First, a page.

Beam search is a method very much similar to iterative best improvement, but it maintains up to k number of assignments instead of just one. It reports success when it finds a satisfying assignment. At each stage of the algorithm, it selects the k best neighbors of the current individuals (or all of them if there are less than k) and picks randomly in the case of ties. It then repeats the step with this new set of k total assignments.
Beam search can take multiple assignments at the same time. Beam search is useful where k can be selected depending on the memory available.
In the Stochastic beam search instead of choosing the best k individuals, it selects k number of the individuals at random; the individuals with a better evaluation are more likely to be chosen. This is done by making the probability of being chosen as a function of the evaluation function.
Stochastic beam search tends to allow more diversity in the k individuals than does plain beam search. In terms of evolution in biology, the evaluation function reflects the fitness of the individual; the fitter the individual, the more likely it is to pass that part of its variable task that is good over the next generation. Stochastic beam search is similar to asexual reproduction within which every individual offers slightly mutated children and then stochastic beam search proceeds with the survival of the fittest.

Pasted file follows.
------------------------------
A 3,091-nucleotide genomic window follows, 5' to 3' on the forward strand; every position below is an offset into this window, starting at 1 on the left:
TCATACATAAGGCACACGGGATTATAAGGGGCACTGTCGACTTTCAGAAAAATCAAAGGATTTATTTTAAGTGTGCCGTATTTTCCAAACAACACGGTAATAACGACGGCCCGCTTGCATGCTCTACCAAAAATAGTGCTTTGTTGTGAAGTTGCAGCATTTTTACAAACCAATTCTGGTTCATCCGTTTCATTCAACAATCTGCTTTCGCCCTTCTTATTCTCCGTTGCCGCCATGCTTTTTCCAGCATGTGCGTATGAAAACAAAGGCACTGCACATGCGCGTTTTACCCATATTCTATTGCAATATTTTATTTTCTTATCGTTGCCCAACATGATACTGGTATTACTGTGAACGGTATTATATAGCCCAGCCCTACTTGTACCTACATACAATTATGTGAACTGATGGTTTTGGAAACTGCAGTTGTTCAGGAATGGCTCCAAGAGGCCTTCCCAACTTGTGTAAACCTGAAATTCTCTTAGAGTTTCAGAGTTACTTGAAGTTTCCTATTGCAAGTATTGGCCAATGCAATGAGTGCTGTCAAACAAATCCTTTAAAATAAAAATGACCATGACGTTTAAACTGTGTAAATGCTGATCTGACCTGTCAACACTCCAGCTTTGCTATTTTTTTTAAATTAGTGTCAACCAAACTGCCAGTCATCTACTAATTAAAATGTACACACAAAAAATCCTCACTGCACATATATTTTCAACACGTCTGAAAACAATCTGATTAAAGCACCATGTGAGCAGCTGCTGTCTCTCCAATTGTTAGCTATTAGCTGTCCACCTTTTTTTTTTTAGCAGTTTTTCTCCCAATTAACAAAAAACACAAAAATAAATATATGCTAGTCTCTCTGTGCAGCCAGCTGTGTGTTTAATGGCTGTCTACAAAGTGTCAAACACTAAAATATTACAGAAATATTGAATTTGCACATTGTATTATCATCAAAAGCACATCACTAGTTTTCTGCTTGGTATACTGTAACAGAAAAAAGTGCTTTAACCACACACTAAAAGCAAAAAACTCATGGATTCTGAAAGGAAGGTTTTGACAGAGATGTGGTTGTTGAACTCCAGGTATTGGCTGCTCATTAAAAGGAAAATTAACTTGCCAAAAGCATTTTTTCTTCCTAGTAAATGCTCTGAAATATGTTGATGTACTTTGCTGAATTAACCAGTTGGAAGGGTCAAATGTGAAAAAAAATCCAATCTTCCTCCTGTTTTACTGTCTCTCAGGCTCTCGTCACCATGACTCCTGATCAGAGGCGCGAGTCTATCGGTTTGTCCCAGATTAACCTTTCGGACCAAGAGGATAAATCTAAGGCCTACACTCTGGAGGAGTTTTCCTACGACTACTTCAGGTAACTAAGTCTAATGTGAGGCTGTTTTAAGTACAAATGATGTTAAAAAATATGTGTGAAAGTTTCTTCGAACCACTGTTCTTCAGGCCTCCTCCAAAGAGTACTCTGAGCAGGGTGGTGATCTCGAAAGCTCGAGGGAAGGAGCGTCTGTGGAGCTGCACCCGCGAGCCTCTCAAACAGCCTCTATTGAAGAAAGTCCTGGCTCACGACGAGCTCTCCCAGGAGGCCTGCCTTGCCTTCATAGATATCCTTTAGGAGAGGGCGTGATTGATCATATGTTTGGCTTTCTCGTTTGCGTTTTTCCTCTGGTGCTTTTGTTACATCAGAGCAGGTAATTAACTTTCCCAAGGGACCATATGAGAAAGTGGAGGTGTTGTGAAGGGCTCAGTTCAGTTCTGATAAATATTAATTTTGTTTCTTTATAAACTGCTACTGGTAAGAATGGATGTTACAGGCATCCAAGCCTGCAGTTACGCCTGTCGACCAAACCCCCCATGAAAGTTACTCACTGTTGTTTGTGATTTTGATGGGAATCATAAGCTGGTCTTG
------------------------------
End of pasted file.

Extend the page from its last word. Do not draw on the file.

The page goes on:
Note that under a stochastic beam search it is possible for an individual to be selected multiple times at random.